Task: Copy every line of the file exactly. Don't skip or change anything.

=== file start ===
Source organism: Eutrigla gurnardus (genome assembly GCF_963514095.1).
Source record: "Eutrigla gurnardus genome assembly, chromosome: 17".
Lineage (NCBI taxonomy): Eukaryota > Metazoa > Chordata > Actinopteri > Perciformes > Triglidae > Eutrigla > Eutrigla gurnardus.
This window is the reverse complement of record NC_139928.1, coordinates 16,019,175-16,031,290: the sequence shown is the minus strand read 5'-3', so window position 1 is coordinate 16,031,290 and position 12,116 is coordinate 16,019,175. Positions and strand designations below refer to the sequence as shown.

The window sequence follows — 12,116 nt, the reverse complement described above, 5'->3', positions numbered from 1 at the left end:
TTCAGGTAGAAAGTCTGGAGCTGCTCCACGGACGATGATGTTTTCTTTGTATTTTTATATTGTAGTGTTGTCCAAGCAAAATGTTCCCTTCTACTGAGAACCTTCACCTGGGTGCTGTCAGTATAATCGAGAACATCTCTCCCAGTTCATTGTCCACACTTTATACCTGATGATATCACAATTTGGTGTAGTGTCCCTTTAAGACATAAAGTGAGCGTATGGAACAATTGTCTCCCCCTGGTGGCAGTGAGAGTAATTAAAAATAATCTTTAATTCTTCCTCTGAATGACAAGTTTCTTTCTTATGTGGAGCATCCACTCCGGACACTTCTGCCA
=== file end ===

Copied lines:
Source organism: Eutrigla gurnardus (genome assembly GCF_963514095.1).
Source record: "Eutrigla gurnardus genome assembly, chromosome: 17".
Lineage (NCBI taxonomy): Eukaryota > Metazoa > Chordata > Actinopteri > Perciformes > Triglidae > Eutrigla > Eutrigla gurnardus.
This window is the reverse complement of record NC_139928.1, coordinates 16,019,175-16,031,290: the sequence shown is the minus strand read 5'-3', so window position 1 is coordinate 16,031,290 and position 12,116 is coordinate 16,019,175. Positions and strand designations below refer to the sequence as shown.

The window sequence follows — 12,116 nt, the reverse complement described above, 5'->3', positions numbered from 1 at the left end:
TTCAGGTAGAAAGTCTGGAGCTGCTCCACGGACGATGATGTTTTCTTTGTATTTTTATATTGTAGTGTTGTCCAAGCAAAATGTTCCCTTCTACTGAGAACCTTCACCTGGGTGCTGTCAGTATAATCGAGAACATCTCTCCCAGTTCATTGTCCACACTTTATACCTGATGATATCACAATTTGGTGTAGTGTCCCTTTAAGACATAAAGTGAGCGTATGGAACAATTGTCTCCCCCTGGTGGCAGTGAGAGTAATTAAAAATAATCTTTAATTCTTCCTCTGAATGACAAGTTTCTTTCTTATGTGGAGCATCCACTCCGGACACTTCTGCCA